Personal experience I would use the age of 35 for both parents. How mature the parents are also plays a factor in other range also. My first child (boy) came along when I was 35 no problems. I currently have a child (female) type that came along when I was 42, so I will be 60 when she will be getting out of high school. With this child, one has to balance her needs and wants with planning for retirement etc, while the other has had experiences this one might not have, and don't let anyone tell you there no difference in bringing up a boy or girl. The male is much easier.


User currently offlineCastleIsland From , joined Dec 1969, posts, RR:
Reply 6, posted (7 years 9 months 4 weeks 5 hours ago) and read 3917 times:

As someone who will probably never have a child, I say: from the day you are born, I don't want to have your DNA spread through the cosmos. Have a beer and have some fun. I just don't understand the need to procreate; it never made any sense to me. It's rather silly. Adopt a starving child if you feel the need to have a young thing in your house.

User currently offlineLTU932 From Germany, joined Jan 2006, 13864 posts, RR: 50
Reply 7, posted (7 years 9 months 4 weeks 4 hours ago) and read 3908 times:

Quoting Notdownnlocked (Reply 2):
18 or 19 is good so you can play sports with them and also be mentally coherent to change the diapers when the time arises but that is another story.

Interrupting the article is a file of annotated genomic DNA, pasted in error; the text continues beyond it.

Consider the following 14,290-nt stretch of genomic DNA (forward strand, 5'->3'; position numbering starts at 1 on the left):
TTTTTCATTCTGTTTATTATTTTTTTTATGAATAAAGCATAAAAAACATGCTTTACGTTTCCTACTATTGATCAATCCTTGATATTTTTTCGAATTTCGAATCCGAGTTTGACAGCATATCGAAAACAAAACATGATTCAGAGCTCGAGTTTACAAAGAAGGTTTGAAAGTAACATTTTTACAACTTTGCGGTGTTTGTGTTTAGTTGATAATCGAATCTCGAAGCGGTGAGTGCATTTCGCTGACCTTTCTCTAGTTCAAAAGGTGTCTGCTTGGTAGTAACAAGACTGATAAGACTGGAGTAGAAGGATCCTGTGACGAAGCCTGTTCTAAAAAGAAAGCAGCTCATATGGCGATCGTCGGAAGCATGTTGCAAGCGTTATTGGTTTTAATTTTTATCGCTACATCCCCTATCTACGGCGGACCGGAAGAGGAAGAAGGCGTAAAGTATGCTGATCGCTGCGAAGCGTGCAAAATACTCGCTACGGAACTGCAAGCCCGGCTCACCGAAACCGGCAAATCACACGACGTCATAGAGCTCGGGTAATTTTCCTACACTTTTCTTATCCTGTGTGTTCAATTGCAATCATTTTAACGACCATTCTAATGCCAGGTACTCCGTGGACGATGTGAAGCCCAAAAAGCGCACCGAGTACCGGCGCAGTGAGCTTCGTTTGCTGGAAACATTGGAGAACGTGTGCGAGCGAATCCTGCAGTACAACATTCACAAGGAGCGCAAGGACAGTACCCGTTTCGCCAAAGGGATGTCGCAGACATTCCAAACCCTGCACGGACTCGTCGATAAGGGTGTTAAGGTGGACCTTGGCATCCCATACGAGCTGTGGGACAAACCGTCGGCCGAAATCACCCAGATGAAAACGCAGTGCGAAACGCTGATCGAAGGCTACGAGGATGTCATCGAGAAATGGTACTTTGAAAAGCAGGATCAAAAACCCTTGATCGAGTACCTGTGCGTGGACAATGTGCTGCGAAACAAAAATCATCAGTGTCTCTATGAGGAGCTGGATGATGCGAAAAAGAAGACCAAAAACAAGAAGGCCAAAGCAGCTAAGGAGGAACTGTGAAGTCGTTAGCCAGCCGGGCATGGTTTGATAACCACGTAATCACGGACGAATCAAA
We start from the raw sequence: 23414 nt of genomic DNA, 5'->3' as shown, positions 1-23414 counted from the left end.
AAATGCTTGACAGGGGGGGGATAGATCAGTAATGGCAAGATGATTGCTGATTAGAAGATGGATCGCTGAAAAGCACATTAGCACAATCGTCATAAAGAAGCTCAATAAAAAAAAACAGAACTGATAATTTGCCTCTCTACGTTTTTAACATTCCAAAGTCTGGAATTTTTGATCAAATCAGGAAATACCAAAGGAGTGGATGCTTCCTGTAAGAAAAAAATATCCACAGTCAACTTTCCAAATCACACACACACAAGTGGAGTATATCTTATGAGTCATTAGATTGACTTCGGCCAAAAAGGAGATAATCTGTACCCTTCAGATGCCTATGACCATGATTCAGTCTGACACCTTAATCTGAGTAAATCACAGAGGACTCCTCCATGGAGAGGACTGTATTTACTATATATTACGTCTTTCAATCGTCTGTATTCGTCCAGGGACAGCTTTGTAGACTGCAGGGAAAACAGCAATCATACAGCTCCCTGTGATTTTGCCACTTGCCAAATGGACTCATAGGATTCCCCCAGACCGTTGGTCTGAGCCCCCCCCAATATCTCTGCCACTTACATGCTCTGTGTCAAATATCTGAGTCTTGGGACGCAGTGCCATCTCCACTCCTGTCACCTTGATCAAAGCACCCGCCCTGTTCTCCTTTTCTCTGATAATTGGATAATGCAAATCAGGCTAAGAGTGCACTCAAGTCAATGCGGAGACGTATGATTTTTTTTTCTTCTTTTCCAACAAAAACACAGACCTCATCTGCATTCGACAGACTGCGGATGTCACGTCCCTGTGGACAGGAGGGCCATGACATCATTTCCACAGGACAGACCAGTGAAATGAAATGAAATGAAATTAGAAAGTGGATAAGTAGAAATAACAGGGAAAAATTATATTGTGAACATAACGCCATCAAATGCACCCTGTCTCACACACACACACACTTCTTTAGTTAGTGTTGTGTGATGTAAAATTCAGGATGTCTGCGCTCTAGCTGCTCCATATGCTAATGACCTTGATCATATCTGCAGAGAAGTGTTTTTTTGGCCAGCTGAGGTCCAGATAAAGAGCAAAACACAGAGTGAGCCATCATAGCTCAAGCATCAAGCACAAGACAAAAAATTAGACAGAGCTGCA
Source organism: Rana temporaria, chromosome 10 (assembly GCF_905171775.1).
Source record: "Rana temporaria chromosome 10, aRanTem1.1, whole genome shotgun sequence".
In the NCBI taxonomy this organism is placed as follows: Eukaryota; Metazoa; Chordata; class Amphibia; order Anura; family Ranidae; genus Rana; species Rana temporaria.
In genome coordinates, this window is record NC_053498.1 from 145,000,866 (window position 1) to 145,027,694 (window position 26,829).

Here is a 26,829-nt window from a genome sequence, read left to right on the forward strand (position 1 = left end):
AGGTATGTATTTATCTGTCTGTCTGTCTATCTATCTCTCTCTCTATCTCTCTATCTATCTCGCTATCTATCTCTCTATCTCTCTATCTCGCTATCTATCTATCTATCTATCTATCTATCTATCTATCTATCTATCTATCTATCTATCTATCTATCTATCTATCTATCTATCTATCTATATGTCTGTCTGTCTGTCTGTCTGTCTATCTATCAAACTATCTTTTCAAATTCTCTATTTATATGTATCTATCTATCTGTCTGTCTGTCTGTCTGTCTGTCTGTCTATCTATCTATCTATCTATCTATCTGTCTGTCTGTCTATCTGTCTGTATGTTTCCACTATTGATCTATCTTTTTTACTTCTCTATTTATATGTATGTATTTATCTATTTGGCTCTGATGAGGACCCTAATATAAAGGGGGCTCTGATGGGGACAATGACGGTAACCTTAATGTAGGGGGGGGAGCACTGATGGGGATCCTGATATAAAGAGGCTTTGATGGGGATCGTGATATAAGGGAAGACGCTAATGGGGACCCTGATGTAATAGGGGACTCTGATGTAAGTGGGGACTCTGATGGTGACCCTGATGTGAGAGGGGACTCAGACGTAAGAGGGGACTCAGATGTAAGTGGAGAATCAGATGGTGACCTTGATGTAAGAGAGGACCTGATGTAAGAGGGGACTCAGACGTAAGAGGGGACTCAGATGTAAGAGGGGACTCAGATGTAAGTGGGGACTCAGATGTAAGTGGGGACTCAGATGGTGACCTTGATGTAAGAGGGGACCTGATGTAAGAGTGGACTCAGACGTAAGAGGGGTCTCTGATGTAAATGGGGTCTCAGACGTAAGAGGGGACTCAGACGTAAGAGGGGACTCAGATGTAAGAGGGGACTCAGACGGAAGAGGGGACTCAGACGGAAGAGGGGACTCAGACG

IMO 18 or 19 is still way too young. They're still kids and need to experience more things before they can think about settling down and start a family. Personally, I'll only think about having kids at earliest when I'm 26.


User currently offlineANCFlyer From , joined Dec 1969, posts, RR:
Reply 8, posted (7 years 9 months 4 weeks 4 hours ago) and read 3908 times:

I decided early on I didn't want any kids . . . my first wife was unable to have children (and eventually - after 5 years marriage at age 28 died from Cervical Cancer). I didn't want kids not because she couldn't have any, rather because once I reached at 30 (when I got remarried) I didn't want to start a family that I would "be rid of" until I was into my 50s. And because I don't like kids, anyone's kids, in virtually any quantity or setting, and it takes work for me to tolerate them.

I now have a 12 year old daughter  cool  bigthumbsup . My plans to remain childless didn't exactly work. No regrets though. She's an awesome young lady . . .

I would say a decent cut-off would be late 20s/very early 30s. Don't want to be saddled with a rug rat(s) well into your 50s/60s retirement time. Get it done, get it overwith.


User currently offlineUSAFHummer From United States of America, joined May 2000, 10685 posts, RR: 53
Reply 9, posted (7 years 9 months 4 weeks 4 hours ago) and read 3902 times:

My folks had me when my mom was 38 and my dad was 39...while obviously I had no control over that, I think its kind of late...I'd like to have my kids when I'm around 30 or so...

Greg



Chief A.net college football stadium self-pic guru
User currently offlineL-188 From United States of America, joined Jul 1999, 29791 posts, RR: 58
Reply 10, posted (7 years 9 months 4 weeks 4 hours ago) and read 3902 times:

I never really worried about it until about two weeks ago when a study came out that said that children of men over the age of 30 have a 40% higher chance of autisim.


It sort of bothered me since I am now approaching half a decade over that age, haven't even had a dating life in the past 10 years, and right now don't think I have much chance of one in the future.